The proclamation placed dictatorship at the centre of governance. Today, dictatorship remains the cornerstone of the monarchy-led government. Under this system, those capable of furthering this most abhorrent form of political repression are appointed to public office.

Thus, the choice of Sibusiso Dlamini is not surprising, given King Mswati III’s emphasis on a form of governance based on strangulation rather than peaceful political engagement. In his capacity as Prime Minister from the late 1990s to early 2000s, Dlamini acquired a shocking reputation as a heartless and ruthless political operator.

From 2001 to 2003, he was famous for senseless spending on royal luxuries, interference in the administration of justice, media censorship and engaging in political witch-hunts against state critics. He also presided over spectacular examples of government incompetence, such as the disastrous failure to reign in the HIV/AIDS pandemic. Sibusiso Dlamini has the ability of a typical ruthless dictator to act swiftly against state opponents and sluggishly on issues of national development.

In 2002, PUDEMO warned that the Sibusiso-led government resembled a steamroller driven by a drunk and that it was capable of causing harm to the nation. At the time, PUDEMO was responding to the government’s decision to close down two print media organisations, The Nation and the Swazi Observer, because it didn’t like what they published.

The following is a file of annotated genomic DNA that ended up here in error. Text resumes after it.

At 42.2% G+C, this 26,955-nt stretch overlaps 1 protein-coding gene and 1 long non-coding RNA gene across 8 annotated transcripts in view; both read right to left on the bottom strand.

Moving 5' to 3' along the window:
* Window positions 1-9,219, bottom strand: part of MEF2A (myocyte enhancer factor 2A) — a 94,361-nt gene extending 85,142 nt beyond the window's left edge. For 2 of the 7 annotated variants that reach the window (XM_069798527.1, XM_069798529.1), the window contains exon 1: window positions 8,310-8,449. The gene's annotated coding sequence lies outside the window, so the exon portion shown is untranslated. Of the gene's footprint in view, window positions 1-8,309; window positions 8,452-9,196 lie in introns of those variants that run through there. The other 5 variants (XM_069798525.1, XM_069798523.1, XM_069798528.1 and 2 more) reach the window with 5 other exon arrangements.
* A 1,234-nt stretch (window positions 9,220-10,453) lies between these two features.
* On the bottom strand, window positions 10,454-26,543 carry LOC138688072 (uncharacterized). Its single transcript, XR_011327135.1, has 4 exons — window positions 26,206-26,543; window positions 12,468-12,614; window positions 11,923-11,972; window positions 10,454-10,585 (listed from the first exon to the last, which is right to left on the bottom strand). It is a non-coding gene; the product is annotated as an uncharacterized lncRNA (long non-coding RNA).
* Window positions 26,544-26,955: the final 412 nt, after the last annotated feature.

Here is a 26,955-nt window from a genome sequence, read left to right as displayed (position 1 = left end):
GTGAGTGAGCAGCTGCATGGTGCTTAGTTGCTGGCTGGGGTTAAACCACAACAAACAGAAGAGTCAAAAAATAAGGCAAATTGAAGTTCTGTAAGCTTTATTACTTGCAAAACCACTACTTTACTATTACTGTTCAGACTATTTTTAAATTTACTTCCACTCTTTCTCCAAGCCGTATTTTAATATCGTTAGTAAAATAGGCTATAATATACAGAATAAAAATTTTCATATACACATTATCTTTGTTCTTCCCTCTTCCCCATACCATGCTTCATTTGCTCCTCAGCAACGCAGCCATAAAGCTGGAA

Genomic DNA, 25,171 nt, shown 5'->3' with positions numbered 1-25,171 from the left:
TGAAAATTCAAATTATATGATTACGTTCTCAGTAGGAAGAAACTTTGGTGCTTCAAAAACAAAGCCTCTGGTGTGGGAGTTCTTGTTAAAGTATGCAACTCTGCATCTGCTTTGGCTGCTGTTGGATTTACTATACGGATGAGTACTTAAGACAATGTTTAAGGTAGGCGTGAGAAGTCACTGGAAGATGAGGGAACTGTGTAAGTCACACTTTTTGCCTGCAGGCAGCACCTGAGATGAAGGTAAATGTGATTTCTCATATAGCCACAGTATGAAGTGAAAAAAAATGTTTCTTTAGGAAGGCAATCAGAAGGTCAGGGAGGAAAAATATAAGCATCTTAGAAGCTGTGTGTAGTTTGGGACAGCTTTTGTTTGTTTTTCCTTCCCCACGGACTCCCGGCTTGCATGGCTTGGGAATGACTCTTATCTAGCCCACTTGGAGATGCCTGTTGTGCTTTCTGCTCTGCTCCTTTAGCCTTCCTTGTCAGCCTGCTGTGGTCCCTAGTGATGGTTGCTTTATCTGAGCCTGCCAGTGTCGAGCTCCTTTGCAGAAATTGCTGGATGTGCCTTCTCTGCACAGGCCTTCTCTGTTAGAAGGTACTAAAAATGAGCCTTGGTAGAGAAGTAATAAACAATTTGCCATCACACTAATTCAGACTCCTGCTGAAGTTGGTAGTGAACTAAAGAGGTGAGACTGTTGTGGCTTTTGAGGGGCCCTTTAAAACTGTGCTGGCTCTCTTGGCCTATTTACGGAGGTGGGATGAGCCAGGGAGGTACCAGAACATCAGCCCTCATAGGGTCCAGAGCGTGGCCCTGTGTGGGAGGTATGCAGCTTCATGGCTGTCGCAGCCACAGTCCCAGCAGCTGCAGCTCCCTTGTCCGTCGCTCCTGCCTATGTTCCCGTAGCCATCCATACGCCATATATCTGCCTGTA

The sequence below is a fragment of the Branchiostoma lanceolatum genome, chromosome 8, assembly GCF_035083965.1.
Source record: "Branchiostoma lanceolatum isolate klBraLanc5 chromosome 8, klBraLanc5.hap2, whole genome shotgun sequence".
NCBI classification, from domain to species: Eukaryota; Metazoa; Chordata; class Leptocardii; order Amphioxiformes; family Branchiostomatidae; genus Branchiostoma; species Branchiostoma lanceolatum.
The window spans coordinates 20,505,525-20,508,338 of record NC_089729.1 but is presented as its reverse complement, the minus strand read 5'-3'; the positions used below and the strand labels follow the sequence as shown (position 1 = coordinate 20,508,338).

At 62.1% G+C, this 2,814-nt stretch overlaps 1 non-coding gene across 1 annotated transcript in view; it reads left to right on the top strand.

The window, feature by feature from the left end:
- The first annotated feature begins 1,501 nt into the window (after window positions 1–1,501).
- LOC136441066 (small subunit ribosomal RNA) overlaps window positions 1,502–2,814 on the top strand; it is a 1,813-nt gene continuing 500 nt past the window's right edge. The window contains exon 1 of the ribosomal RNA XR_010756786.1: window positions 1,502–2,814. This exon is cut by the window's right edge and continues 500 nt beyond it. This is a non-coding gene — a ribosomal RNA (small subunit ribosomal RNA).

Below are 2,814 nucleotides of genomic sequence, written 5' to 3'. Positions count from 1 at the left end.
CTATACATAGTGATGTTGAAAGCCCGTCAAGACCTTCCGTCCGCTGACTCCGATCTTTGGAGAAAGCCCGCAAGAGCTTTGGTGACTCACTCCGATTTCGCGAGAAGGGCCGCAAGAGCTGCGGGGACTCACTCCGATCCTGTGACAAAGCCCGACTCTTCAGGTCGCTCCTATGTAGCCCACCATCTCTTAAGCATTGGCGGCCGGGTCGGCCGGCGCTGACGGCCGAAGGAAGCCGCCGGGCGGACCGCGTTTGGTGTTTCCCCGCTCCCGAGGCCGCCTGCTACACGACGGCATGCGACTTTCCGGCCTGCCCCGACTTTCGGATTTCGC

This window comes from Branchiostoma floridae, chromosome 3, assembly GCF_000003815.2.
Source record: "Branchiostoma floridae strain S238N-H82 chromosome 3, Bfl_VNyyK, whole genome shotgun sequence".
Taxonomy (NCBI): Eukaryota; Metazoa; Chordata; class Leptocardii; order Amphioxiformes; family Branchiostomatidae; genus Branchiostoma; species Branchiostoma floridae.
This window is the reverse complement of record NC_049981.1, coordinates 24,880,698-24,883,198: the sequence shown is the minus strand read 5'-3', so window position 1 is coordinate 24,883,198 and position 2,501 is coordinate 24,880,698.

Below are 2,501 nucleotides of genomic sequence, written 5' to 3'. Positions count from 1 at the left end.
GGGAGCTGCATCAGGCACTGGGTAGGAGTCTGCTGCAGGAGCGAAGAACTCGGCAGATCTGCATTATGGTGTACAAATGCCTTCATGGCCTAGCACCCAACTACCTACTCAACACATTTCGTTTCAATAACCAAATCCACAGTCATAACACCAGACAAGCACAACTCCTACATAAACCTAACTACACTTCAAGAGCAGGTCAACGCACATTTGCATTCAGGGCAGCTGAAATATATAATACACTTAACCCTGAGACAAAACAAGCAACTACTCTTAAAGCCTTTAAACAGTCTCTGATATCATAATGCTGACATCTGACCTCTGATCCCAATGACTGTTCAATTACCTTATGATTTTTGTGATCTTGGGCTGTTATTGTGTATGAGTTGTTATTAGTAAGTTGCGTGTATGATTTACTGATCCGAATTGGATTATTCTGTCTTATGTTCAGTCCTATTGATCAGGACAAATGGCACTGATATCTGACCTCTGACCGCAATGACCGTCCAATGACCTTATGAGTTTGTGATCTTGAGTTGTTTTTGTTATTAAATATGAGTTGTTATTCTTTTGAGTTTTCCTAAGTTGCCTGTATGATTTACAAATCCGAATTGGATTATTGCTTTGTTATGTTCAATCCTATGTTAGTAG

Despite local and international condemnation against the closure of these media organisations, the steamroller was allowed to continue on its way, causing widespread havoc. It brought Swaziland into the realms of failed statehood by crushing flat one of the most vital institutions of government, the judiciary.

On November 28, 2002 Dlamini shocked the nation and international community when he publicly declared that his Majesty’s Government would disobey the Court of Appeal judgements in Gwebu and Bhembe v. Rex and Minister of Home Affairs et al. v. Fakudze et al.

According to Dlamini, the rulings sought to strip His Majesty King Mswati III of powers accorded to Swazi Kings since "time immemorial". No judge, Mr Dlamini declared, could question the King’s decision or challenge his power. An avalanche of local and international condemnation was brought to bear on the regime.

King Mswati III recapitulated and removed Dlamini from office. Many Swazis were hopeful that the drunk would be institutionalised in a detoxication centre for good. But alas, that was not to be. The drunk is back behind the wheel of the steamroller looking more intoxicated than he was in his previous term of office. He is back to kill and pillage national resources with impunity.